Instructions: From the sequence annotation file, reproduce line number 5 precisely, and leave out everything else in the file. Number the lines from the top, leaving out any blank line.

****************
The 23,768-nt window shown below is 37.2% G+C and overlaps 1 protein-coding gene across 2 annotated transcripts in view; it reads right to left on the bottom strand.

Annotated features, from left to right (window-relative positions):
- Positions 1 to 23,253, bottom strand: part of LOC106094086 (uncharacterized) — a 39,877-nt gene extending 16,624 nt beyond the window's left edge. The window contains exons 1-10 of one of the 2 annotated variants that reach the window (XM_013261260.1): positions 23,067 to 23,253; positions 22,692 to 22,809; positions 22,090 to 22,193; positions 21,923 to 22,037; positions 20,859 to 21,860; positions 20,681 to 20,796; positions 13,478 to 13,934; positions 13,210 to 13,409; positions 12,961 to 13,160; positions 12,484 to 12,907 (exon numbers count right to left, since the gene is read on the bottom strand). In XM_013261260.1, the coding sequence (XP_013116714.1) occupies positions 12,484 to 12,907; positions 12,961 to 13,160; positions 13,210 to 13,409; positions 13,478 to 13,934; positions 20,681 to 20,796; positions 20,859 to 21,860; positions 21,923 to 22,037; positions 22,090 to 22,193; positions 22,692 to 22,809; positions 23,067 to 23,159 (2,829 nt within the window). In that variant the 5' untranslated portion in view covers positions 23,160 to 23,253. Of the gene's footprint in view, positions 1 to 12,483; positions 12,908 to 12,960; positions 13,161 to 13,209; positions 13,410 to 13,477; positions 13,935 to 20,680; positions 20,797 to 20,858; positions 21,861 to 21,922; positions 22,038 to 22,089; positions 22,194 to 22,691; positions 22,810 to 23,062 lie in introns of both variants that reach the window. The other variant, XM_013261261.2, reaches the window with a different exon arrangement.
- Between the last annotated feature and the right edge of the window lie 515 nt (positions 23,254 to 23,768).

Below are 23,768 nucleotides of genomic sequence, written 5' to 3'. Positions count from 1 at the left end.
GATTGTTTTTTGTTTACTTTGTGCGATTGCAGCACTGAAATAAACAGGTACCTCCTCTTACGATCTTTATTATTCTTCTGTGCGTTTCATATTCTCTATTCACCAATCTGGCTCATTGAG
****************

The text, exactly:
Below are 23,768 nucleotides of genomic sequence, written 5' to 3'. Positions count from 1 at the left end.